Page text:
The clocks go back this weekend, but it’s still important for loved ones with Alzheimer’s and dementia to get outside and stay active

Once the clocks go back, it can be very tempting to stay at home for most of the day, especially when you don’t have to go out. If you care about someone with dementia, you may even think it’s wiser for them to stay indoors when it’s colder outside.

But whilst the urge to protect vulnerable loved ones is understandable, hibernating at home may not be in their best interests. Why? Because natural daylight has some impressive powers, helping to boost health and wellbeing and even improving sleeps patterns.

People with dementia often have trouble getting to sleep; the condition can disturb the body’s circadian rhythms, which control sleep patterns. They may also find themselves waking more frequently during the night, creating confusion and agitation.

However, doing activities outdoors which will allow them to soak up natural daylight (even if it isn’t sunny) will keep the person you care about remain more in tune with the natural day and night patterns. And if the activities they do outside also happens to raise their heart rate a bit – a walk or some gardening for example – it has even more benefits; helping to boost mood and strengthen muscles, which can, in turn, aid mobility and reduce the risk of falls.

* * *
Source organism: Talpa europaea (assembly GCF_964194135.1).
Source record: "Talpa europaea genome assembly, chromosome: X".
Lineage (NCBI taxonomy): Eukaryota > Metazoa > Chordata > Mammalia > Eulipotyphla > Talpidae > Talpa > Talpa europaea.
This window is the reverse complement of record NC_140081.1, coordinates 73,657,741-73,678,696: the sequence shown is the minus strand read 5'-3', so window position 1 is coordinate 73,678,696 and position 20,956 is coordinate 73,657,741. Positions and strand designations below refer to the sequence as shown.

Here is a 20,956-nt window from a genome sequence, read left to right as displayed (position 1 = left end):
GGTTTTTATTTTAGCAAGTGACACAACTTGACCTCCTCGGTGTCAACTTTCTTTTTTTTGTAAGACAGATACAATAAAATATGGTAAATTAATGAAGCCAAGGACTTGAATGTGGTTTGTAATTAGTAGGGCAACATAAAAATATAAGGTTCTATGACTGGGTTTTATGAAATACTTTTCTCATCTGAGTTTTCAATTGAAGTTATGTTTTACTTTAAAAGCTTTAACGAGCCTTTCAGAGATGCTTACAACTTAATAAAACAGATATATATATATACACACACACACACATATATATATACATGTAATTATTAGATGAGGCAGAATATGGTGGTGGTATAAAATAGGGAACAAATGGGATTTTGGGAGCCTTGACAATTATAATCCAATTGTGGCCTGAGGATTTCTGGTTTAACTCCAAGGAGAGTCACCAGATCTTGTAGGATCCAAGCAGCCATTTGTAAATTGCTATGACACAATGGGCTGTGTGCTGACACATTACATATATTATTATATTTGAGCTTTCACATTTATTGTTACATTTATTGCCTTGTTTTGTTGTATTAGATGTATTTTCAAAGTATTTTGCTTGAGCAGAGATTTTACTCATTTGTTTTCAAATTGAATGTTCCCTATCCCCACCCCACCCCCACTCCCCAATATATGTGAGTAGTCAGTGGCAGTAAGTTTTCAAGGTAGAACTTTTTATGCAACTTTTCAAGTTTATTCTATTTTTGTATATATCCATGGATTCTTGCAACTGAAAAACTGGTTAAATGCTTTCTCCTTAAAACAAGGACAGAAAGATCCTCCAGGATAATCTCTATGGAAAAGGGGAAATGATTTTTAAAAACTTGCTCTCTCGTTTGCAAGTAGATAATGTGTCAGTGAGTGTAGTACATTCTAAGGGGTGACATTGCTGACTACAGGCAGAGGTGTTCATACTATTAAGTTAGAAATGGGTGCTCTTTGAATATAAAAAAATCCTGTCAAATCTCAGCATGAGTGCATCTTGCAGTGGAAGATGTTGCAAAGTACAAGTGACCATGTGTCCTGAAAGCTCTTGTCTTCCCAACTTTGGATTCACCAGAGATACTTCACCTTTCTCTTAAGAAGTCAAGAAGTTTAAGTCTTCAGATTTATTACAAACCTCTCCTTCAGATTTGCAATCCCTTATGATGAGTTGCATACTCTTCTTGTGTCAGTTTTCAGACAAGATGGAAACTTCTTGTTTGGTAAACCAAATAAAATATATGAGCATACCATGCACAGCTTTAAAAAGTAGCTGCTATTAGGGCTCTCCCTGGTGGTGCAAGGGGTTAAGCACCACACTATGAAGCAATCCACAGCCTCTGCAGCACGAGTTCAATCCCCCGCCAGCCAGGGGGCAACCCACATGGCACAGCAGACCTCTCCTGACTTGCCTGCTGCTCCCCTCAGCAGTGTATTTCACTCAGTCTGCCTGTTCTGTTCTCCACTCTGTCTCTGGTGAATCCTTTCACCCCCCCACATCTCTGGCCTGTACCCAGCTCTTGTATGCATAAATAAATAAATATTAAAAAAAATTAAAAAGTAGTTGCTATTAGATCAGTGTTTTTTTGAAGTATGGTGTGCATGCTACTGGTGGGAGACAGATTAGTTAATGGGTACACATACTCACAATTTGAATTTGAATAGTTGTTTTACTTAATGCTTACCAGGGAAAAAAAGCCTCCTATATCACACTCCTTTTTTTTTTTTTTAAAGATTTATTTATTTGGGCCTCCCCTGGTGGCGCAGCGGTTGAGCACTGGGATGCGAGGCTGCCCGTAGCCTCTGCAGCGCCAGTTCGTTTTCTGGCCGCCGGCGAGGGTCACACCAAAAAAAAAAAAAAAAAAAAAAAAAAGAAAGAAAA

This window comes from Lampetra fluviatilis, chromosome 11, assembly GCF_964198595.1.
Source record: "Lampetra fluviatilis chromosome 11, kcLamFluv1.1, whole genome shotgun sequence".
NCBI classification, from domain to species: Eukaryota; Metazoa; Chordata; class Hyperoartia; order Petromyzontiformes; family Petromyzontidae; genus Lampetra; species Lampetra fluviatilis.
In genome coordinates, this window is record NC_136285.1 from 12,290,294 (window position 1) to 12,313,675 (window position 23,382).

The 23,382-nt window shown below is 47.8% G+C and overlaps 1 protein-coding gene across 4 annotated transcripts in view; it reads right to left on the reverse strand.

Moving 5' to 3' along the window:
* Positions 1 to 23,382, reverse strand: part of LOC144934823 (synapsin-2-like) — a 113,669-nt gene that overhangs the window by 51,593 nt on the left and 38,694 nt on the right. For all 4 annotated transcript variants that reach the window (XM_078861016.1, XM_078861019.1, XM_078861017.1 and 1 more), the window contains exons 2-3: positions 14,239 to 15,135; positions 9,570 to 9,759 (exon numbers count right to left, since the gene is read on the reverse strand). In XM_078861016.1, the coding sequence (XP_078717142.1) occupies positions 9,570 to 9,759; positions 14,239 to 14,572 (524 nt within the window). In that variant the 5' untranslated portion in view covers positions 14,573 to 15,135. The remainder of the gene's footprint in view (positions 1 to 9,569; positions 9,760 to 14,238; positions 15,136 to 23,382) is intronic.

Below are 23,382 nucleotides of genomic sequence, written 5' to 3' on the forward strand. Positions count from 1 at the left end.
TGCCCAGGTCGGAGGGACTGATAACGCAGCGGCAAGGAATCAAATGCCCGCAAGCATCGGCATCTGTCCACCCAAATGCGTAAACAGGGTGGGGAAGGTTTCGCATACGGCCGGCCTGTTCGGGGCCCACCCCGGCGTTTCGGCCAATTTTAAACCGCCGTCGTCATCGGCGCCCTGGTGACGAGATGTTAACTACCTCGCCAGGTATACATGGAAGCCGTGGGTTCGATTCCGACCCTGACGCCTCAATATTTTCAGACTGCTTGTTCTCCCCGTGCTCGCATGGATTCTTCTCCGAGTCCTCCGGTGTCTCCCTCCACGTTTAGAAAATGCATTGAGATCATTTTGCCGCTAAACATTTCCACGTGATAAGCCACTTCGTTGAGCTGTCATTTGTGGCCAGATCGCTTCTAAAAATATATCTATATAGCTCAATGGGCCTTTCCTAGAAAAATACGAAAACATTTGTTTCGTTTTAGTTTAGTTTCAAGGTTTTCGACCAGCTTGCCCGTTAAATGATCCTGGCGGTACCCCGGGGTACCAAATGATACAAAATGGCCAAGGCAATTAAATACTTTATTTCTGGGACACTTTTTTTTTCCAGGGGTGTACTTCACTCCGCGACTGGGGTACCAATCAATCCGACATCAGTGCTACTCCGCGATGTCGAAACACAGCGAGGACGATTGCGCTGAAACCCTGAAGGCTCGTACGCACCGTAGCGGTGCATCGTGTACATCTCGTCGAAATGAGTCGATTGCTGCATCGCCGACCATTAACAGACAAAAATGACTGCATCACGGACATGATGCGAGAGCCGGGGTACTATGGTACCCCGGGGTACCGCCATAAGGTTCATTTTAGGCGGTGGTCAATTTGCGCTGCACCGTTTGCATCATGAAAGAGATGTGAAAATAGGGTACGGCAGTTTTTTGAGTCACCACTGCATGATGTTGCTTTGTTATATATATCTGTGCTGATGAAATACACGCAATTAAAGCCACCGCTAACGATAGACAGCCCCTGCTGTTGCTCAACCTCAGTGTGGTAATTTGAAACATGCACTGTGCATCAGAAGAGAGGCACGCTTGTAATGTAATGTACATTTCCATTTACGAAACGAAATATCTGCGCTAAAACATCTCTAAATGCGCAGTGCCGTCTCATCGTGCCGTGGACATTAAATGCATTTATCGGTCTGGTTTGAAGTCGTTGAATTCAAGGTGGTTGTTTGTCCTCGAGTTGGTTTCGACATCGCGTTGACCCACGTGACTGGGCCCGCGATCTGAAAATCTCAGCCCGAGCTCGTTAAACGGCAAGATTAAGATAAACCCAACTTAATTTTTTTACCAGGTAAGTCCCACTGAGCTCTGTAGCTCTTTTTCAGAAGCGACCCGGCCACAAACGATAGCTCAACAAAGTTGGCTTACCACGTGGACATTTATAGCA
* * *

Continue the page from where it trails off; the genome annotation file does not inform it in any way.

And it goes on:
Natural daylight can also help to reduce caregiver stress and is generally considered a great way to recharge the batteries. So if you’re a caregiver, don’t forget about your own needs too - getting out and about could be just as good for you.

Did you know?
Studies have shown that nature provides one of the most reliable boosts to mental and physical wellbeing – and you don’t have to live in a rural idyll. Exposure to trees, the sky and birdsong in cities can also be beneficial for mental wellbeing.

Stuck for something to do? Here’s 4 easy ideas to inspire you

Gardening – collecting leaves or weeding are good activities and raised beds are ideal for people with mobility problems.

Feeding birds and being with pets – think ducks at the park, or even a local animal rescue centre. Simply being around cats and dogs can bring many people pleasure, even if you can’t take one home with you!

Walking and talking – even if it’s only a walk to the shops, this can help to reduce social isolation and provide cognitive stimulation.

A visit to a park or garden centre – being surrounded by greenery is great for boosting mood.